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Latin: The holy sun god Elagabal.


Please add updates or make corrections to the NumisWiki text version as appropriate.
horses drawing a chariot, upon which is a species
of cone, surmounted by an eagle, and round it
four poles (perticæ). -- Gold and silver of
   On this very rare and singular coin Elagabalus,
whom the frenzied emperor of that assumed
name worshipped as his favourite deity, is
represented under the form of a black conical
stone, drawn in state. The subject is with
surprising clearness illustrated by Herodianus. --
Vaillant interprets the word SANCTVS as used in
the legend, to meaning in this instance propitius,
or favourable.
   Respecting this public exhibition of the Syrian
God Elagabalus (or the Sun) at Rome, we learn
from the copious narrative of the historian above
quoted that the vehicle which bore it, glittering
with gold and gems, proceeded out of the city
into the suburb, where its temple stood, the
emperor going before the car, and holding the
reins. -- As to the four perticæ or poles, which
encompass the body of the carriage, and sustain
as many cones, Eckhel acknowledges himself
unable to discover what they denote, "nor (he
sensibly adds) is it worth while to inquire more
fully into all the mysteries of a foolish superstition."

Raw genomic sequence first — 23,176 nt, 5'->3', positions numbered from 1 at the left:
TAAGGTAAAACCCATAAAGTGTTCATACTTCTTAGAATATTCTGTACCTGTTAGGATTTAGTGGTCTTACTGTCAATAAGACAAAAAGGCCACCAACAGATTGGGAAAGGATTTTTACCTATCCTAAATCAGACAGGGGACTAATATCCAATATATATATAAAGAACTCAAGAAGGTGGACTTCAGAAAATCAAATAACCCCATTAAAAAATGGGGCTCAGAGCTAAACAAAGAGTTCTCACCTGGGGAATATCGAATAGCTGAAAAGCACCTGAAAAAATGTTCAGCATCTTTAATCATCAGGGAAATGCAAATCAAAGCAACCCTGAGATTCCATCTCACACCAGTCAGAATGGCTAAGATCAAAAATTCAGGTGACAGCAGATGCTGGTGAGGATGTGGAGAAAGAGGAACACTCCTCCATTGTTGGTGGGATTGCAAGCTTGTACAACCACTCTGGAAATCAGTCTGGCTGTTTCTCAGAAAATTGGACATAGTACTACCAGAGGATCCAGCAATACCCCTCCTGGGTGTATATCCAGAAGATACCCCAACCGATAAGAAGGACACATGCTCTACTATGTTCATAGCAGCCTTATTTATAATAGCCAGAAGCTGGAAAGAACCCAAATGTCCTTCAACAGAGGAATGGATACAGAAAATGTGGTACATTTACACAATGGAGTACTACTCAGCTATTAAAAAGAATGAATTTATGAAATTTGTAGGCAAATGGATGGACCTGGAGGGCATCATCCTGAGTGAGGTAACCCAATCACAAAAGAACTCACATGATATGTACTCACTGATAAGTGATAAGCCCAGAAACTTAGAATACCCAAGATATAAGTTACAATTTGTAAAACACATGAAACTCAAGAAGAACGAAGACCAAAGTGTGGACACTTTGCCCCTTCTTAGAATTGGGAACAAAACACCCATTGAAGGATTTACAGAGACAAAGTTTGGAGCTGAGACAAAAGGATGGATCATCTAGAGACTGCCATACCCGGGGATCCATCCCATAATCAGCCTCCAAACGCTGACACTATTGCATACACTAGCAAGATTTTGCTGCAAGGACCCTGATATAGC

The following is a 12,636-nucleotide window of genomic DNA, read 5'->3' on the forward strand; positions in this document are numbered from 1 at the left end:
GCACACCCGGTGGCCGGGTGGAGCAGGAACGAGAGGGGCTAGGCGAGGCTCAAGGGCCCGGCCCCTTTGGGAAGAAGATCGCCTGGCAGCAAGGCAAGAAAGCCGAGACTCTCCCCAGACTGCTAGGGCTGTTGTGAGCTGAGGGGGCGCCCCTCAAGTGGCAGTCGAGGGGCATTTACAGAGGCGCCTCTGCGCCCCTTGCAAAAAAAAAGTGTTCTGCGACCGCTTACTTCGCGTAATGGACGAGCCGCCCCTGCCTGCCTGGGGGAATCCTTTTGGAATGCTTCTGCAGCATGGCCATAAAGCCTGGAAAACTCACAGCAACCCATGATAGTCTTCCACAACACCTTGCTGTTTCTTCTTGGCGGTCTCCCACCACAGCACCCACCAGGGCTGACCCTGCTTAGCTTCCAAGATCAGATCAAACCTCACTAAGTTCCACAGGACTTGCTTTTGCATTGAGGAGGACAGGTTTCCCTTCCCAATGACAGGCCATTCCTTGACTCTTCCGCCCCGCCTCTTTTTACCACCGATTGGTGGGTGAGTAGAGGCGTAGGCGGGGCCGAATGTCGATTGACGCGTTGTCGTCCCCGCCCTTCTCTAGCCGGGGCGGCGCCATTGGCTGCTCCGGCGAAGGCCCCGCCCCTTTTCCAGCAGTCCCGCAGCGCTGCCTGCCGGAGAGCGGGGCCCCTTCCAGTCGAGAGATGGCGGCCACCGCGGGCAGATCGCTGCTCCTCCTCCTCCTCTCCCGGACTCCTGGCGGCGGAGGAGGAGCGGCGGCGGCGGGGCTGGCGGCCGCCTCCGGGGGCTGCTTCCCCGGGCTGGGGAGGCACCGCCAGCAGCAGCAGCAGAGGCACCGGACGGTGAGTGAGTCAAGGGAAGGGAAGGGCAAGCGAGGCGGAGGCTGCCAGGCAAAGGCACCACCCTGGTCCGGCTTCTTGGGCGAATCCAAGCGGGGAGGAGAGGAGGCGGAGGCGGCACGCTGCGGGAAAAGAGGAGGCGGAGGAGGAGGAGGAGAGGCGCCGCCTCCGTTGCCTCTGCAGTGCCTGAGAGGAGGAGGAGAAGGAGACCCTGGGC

The god Heliopolitanus, under which
name also the sun was worshipped, was conveyed
in the same manner at Heliopolis, for it is thus
that Macrobius writes : Vehitur enim simulacrum
dei Heliopolitani ferculo, uti vehuntur in pompa
ludorum Circensium deorum simulacra.
Sat. l. i.
-- Lampridius affirms that the son of Soaemias
was the priest of Heliogabalus, or of Jupiter, or
of the Sun, as if it were doubtful which, unless
they were all considered as identical.
   Mr. Akerman, in alluding to the conical shaped
stone represented on Latin coins of Elagabalus,
observes that "they appear on many Imperial
Greek coins."  The same able numismatist
remarks that "the gods of the ancient Greeks
were originally worshipped under such forms ;
so that the veneration of Elagabalus for his
block of stone is not deserving of the ridicule it
has met with. In a superstitious age, the feeling
was natural enough." -- For an apposite
passage from Winkelman on the subject of stone
worship, see Akerman's "Descriptive Catalogue,"
vol. i. p. 414 ; and SACER. DEI. SOLIS. ELAGAB.

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